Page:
In the NT, the worst thing you could do to a fellow Christian was to expel him from the active fellowship — social community — of the church.
(1 Cor. 5:9-11 ESV) 9 I wrote to you in my letter not to associate with sexually immoral people — 10 not at all meaning the sexually immoral of this world, or the greedy and swindlers, or idolaters, since then you would need to go out of the world. 11 But now I am writing to you not to associate with anyone who bears the name of brother if he is guilty of sexual immorality or greed, or is an idolater, reviler, drunkard, or swindler — not even to eat with such a one.
(2 Thess. 3:14-15 ESV) 14 If anyone does not obey what we say in this letter, take note of that person, and have nothing to do with him, that he may be ashamed. 15 Do not regard him as an enemy, but warn him as a brother.
Indeed, to refuse to associate with a segment of the church to please the legalists within the church is so wicked that even Peter stood condemned for when he didn’t actively engage in table fellowship with the Gentiles converts —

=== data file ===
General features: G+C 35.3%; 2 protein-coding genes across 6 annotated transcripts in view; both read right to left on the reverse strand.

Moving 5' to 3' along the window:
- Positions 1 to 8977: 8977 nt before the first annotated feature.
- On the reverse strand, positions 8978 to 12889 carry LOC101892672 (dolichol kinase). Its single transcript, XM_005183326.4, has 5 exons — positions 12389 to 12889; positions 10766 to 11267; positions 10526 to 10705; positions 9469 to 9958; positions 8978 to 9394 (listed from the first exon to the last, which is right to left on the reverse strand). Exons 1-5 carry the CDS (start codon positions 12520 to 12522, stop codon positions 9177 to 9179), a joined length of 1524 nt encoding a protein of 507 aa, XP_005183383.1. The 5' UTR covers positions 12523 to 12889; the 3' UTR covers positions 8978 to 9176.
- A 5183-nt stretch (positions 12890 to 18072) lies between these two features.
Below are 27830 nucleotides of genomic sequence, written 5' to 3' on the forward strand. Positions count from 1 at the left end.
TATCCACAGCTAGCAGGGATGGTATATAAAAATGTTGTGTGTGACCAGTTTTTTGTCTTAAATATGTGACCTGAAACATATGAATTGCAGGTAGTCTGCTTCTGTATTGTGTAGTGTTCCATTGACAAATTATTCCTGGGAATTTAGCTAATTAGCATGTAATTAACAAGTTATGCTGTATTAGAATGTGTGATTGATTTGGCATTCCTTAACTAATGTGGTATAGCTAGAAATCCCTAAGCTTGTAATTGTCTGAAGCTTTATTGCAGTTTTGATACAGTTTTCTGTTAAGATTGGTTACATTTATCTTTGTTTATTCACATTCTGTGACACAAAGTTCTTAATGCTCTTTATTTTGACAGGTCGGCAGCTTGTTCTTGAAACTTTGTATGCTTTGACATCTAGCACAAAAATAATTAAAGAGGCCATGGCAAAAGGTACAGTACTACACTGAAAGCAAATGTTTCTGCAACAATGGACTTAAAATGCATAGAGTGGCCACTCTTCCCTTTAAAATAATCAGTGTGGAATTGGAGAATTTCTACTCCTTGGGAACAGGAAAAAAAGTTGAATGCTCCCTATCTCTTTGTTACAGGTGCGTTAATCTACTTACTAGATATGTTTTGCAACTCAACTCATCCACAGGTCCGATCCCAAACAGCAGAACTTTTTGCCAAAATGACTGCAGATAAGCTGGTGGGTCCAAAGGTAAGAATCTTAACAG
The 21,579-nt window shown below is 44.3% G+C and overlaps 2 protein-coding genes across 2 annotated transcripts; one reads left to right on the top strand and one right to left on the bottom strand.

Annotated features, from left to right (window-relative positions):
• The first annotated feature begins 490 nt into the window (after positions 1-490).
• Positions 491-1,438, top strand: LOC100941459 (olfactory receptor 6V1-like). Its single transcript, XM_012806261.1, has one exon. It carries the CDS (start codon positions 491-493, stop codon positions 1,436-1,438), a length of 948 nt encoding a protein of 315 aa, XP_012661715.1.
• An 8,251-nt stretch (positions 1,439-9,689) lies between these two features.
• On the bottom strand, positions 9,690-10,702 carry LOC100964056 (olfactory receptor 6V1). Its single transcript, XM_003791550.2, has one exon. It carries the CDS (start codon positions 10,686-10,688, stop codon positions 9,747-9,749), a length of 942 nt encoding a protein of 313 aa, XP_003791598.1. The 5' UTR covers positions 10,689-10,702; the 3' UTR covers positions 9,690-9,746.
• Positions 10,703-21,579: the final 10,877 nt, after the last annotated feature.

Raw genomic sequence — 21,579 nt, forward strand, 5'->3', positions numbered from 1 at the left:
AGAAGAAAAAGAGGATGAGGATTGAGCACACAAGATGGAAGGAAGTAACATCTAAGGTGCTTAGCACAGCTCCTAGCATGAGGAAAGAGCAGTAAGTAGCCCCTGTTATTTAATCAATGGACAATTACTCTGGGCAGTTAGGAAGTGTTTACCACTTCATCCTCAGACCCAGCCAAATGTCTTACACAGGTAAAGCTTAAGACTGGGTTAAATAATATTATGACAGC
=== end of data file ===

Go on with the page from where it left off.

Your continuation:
(Gal. 2:11-13 ESV) 11 But when Cephas [Peter] came to Antioch, I opposed him to his face, because he stood condemned. 12 For before certain men came from James, he was eating with the Gentiles; but when they came he drew back and separated himself, fearing the circumcision party. 13 And the rest of the Jews acted hypocritically along with him, so that even Barnabas was led astray by their hypocrisy.
I’m sure Peter still has his quiet-time of Bible study and prayer, still preached to the lost, but he stood condemned because he divided the church in order to please those who denied the salvation of the Gentiles.
So we’re missing something when our talk about mission is focused on sloganeering, individualized Christianity (personal relationship with Jesus at the center, solo spiritual disciplines), escaping the local church, and such ilk.
I’m not saying that the Christian community is the sum total of our mission. I’m just saying that it seems to be fundamental to the totality.